Heirloom Textiles and the Lifecycle of Memories
- Entry Fee: $5.00
Sometimes it is hard to imagine the journey a textile has been on. When was it made, who was it made by, when it was gifted to someone else? Sometimes a special piece is passed down for generations other times it ends up in a pile of unknown. It is sad to see a beautiful handcrafted piece sitting in a thrift store, but sometimes these pieces find new lives. In the Heirloom Textile and the Lifecycle of Memories exhibit, the Southeastern Quilt and Textile Museum is celebrating fond memories and the creation of new. Whether you find a connection to a person or a textile piece reminds you of another time and place, the works in this show will surely invoke memories.
Susan Lenz - General Artist Statement
Generally using needle and thread for self-expression, I work to articulate the accumulated memory inherent in discarded things. I seek a partnership with my materials, their purposes, values, and familiar associations. Memory, universal mortality, and personal legacy are central themes. Vintage and recycled materials are combined with meticulous handwork and self-guided, free-motion machine embroidery. I am drawn to textiles for their tactile qualities and often make work that is meant to touch and be touched.
The Cocoon is a large-scale fiber installation that transforms a gallery space into a temporary, site specific haven for storytelling. It challenges viewers to make a plan for their family's precious textile possessions. To create The Cocoon, Susan Lenz turned an enormous stash of vintage textiles, buttons, lace, doilies, and household linens into this double-sided enclosure. The soft installation functions as a public point of engagement, a safe environment for sharing family stories. The comfortable interior is a place to share common threads between people of all ages, races, and cultural backgrounds. It is a location for narratives from one generation to be handed to the next. The work pays homage to all anonymous makers who filled their homes with comfort. The work was created during a five-week art residency at the Rensing Center outside Pickens, South Carolina and was funded in part by the SC Arts Commission.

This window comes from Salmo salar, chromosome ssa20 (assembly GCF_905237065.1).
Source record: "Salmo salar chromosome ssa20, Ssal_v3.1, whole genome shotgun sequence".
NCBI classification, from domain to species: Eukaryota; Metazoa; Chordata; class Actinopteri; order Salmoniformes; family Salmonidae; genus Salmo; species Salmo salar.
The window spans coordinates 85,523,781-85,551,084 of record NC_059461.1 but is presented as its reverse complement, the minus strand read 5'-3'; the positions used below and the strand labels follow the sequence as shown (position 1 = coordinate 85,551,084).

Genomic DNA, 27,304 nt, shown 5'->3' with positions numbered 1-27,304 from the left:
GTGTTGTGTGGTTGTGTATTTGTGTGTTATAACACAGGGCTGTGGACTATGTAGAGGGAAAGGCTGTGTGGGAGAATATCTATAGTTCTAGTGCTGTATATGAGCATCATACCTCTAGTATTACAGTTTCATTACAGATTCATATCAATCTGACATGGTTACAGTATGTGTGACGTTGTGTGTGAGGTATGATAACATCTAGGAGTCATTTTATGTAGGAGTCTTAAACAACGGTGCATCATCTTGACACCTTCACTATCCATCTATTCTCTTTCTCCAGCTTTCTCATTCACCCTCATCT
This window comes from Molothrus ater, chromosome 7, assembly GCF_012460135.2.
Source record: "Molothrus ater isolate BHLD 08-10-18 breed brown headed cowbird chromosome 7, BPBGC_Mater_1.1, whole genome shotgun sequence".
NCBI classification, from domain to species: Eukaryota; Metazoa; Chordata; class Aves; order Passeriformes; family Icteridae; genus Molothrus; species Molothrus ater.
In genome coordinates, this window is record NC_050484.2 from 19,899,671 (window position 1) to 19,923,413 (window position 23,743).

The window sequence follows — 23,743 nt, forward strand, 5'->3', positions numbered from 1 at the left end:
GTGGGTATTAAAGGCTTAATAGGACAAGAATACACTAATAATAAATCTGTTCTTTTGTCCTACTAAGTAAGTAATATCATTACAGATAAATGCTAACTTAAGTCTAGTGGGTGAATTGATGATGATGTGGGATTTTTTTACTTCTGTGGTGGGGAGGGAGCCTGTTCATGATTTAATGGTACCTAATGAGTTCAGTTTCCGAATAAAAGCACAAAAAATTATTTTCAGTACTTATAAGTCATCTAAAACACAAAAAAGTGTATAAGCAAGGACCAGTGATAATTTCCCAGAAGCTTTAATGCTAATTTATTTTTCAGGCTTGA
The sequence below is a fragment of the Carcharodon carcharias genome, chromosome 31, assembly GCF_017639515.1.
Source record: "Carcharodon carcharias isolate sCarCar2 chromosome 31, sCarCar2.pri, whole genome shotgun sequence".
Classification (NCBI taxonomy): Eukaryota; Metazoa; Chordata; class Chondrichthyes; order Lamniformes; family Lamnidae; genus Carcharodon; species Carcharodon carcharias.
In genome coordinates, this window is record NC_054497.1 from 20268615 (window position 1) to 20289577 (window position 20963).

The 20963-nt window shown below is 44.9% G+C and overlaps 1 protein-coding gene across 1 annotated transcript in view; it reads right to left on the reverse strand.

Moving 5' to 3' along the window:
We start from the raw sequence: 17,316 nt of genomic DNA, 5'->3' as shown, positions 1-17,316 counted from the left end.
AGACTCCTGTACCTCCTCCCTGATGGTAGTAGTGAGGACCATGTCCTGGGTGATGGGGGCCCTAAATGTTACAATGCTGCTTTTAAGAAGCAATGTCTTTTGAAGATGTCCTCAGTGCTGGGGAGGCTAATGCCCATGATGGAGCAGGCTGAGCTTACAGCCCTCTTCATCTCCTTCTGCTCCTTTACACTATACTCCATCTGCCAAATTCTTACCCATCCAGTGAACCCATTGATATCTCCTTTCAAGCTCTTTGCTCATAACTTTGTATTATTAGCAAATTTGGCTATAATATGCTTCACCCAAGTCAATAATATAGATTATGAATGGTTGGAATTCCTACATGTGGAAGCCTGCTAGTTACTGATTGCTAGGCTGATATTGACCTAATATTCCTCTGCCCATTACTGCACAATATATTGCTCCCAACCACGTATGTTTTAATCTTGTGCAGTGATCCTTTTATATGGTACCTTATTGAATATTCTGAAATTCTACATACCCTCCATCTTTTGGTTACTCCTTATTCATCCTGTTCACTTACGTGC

The Clothesline Installation (2020)
Once it was common to see clotheslines pinned with household linens and family laundry. Those days seem to be gone but linger in the collective memory of forgotten ancestors. I started this installation during a February art residency with the Springfield Art Association in Illinois. COVID-19 was just starting to spread across the globe. My original concept was to use vintage textiles and suggest a nostalgic beauty and ease (as opposed to some community’s bans as eye-sores) while subtly promoting energy conservation and other common sense reasons to line-dry textiles. Hand prints are immediately associated with “doing this by hand”. They question the wisdom of so many wasteful practices that promise convenience. Quickly however, my found fabric hand prints became a reminder to “wash your hands”. This installation grew during days of “sheltering in place”. People have donated aprons and table runners to the project as it continues to grow. The Clothesline Installation is a visual appreciation of taking care of a household and doing the tasks that are fundamental for quality living, especially during the dark days of a pandemic.
Bess Miller Memorial Embroidery Exhibit - September 30 – October 28
Bess Zellars Miller was a woman with many interests with the love of family, friends, collecting, gardening, and the textile arts. She went through many phases of interest from quilting to embroidery and many in between. Her hands were always busy. In the 1970s, she became fascinated with embroidery, producing many samplers and scenes. She loved Williamsburg, Virginia and made several Williamsburg images. Her kitchen held several kitchen inspired embroidery panels and her hallway had a proud row of samplers. She worked with embroidery for several years, until her interests changed and she moved on to new hobbies. After her passing, Bess’s family divided her treasures with several generations, now having her hand made art to remind them of the great times they spent together. A reception for this show will be held on October 5, from 4:00 p.m.-6:00 p.m.
Heirloom Textiles and the Lifecycle of Memories will be on display from September 30th- December 16th at the Southeastern Quilt and Textile Museum located at 306 Bradley St. in Carrollton. The museum is open Tuesday - Saturday from 10:00 a.m. - 4:00 p.m. Admission is $5.00 a person.
|Near Interstate Highway||
|Suitable for Ages||